Bukzin: Our goal is to provide a forum for engagement. For example, our online registration system lets attendees schedule one-on-one meetings with management teams from presenting companies during the conference, and we set aside meeting space for them to do that. We also offer a diverse agenda of expert panels on topics that are relevant to specific aspects of the microcap market. Being in a place like New York, people have the ability to come and go throughout the conference day. Our goal is to make our conference “sticky,” so people may come to see a particular company, but they stay for an interesting panel. Then there's a great lunch served with a compelling keynote speaker, so they might as well hang on to see another company. Then maybe one more company, which leads to a nice cocktail party at the end of the day.
For our second year of the conference, we added high-level entertainment to the cocktail reception, but we found that people really just wanted to mingle and network The presenting companies want to meet the other companies, and they don’t want noise or distractions to take away from that, so this year the entertainment will be in the background. It’s one of the ways to facilitate interaction.
So overall we’ve arranged the two days to make them as engaging as possible. We are also sprinkling the agenda with a few fun items such as having some star athletes to sign autographs, and some other surprises to keep things interesting.
EQ: This year's key note is Dick Fuld, obviously a very well-known figure in this industry for his time as Lehman Bros.’s CEO during the financial crisis. What are you most excited about from his presentation?
Bukzin: He was a key figure in the 2008 financial crisis, and somewhat controversial because of it. What’s exciting is that we are now eight years removed from that, and he chose to use the Marcum MicroCap Conference as the forum for his first major public speaking appearance since 2008.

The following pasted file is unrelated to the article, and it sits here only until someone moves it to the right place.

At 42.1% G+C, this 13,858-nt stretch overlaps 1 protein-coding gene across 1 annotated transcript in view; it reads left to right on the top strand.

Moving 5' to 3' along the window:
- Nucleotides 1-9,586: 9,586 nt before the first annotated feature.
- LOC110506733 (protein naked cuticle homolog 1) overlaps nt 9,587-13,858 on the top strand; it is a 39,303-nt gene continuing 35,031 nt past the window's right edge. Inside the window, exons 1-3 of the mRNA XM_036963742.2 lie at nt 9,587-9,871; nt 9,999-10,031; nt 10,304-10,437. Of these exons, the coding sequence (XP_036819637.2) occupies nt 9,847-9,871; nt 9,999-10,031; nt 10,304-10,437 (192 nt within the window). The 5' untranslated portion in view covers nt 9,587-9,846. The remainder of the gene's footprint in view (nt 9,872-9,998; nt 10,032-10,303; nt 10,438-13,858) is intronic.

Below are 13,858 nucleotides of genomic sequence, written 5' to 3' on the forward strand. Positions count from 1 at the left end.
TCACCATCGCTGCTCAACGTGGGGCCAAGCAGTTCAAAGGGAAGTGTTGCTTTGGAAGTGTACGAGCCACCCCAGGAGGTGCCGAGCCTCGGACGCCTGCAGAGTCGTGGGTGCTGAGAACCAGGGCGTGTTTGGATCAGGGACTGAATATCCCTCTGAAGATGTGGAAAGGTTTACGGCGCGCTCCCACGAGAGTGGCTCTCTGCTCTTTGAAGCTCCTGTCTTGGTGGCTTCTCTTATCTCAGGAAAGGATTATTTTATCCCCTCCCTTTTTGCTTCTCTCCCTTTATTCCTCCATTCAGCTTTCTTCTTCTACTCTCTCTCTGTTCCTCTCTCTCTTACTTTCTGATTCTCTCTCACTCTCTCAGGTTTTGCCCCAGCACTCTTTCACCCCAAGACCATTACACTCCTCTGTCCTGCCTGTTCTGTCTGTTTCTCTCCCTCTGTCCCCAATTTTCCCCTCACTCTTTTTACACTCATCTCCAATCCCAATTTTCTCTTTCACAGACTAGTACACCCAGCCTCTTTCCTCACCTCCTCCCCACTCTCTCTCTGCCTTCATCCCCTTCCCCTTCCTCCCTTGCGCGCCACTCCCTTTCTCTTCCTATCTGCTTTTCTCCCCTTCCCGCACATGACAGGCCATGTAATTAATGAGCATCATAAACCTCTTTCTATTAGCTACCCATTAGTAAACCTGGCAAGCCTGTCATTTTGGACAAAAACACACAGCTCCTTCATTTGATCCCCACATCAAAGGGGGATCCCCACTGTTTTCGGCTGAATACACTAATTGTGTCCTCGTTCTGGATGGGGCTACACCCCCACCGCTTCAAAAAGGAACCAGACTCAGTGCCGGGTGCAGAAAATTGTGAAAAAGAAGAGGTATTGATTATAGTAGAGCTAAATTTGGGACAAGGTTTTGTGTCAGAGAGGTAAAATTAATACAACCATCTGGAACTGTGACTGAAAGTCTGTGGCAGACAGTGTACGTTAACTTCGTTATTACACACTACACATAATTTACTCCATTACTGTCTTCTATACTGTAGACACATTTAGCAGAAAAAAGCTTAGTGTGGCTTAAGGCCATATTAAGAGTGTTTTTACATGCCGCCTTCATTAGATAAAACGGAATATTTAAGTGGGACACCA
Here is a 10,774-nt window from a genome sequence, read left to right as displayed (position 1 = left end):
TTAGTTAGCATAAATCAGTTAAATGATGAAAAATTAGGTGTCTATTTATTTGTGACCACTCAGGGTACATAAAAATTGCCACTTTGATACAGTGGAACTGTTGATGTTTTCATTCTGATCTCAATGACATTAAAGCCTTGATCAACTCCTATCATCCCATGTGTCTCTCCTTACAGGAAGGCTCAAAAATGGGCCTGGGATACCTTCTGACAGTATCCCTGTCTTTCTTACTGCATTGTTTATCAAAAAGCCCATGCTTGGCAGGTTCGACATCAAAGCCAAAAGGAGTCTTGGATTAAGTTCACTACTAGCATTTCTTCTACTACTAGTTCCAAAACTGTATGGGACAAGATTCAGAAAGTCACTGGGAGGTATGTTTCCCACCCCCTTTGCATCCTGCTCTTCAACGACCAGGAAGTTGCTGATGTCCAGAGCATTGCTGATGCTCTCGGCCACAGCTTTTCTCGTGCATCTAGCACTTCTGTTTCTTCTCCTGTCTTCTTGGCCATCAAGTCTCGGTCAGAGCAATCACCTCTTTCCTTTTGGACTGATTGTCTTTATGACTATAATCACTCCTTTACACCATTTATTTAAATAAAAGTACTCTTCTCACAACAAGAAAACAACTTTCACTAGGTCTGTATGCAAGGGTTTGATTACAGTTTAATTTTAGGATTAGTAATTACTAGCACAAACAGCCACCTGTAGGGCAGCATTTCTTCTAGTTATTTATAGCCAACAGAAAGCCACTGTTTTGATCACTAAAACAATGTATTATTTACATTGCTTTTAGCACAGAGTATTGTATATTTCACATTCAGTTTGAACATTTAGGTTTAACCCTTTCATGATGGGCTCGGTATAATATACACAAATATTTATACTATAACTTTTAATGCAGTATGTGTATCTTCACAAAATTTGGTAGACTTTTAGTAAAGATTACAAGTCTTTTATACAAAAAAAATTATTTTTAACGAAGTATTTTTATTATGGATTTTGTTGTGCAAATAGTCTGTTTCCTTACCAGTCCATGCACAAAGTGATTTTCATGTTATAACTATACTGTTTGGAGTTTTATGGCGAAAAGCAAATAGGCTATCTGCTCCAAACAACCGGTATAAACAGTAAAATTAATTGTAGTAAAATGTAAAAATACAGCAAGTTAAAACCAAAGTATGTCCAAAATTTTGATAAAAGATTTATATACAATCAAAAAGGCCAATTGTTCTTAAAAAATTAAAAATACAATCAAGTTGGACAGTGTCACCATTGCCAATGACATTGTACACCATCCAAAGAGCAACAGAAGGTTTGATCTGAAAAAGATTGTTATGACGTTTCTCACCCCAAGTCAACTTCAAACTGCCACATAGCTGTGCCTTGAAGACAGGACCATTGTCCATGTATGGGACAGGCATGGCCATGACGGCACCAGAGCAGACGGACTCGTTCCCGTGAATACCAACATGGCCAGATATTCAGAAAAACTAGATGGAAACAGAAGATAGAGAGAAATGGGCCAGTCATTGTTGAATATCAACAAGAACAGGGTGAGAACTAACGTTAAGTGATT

While he is a controversial figure, it is undeniable that Dick Fuld built Lehman Brothers into a powerhouse that was highly influential until its demise in 2008. Some of the lessons that he took away from those experiences are part of what he'll share at the conference. That could be one of the most valuable things any one of our keynote speakers has ever had to communicate to all these young, emerging global companies.
Also, acknowledging that Mr. Fuld is a controversial figure did not scare us away from inviting him to be our keynote. Instead, it made him more attractive to us because of the unique perspective he will be able to offer us.
EQ: You mentioned the panels, and the event is known for having great panel discussions on pertinent topics. How are those topics decided?
Bukzin: We survey our people internally, as well as our sponsors and other industry experts. We break the panels into two sets. The first day will always be focused on the issuers and the topics that are important to them. This year, we have three panels on Day One that cover very important issues for registrants.
- Uplisting to an Exchange: What Every Company Needs to Know Before, During and After Listing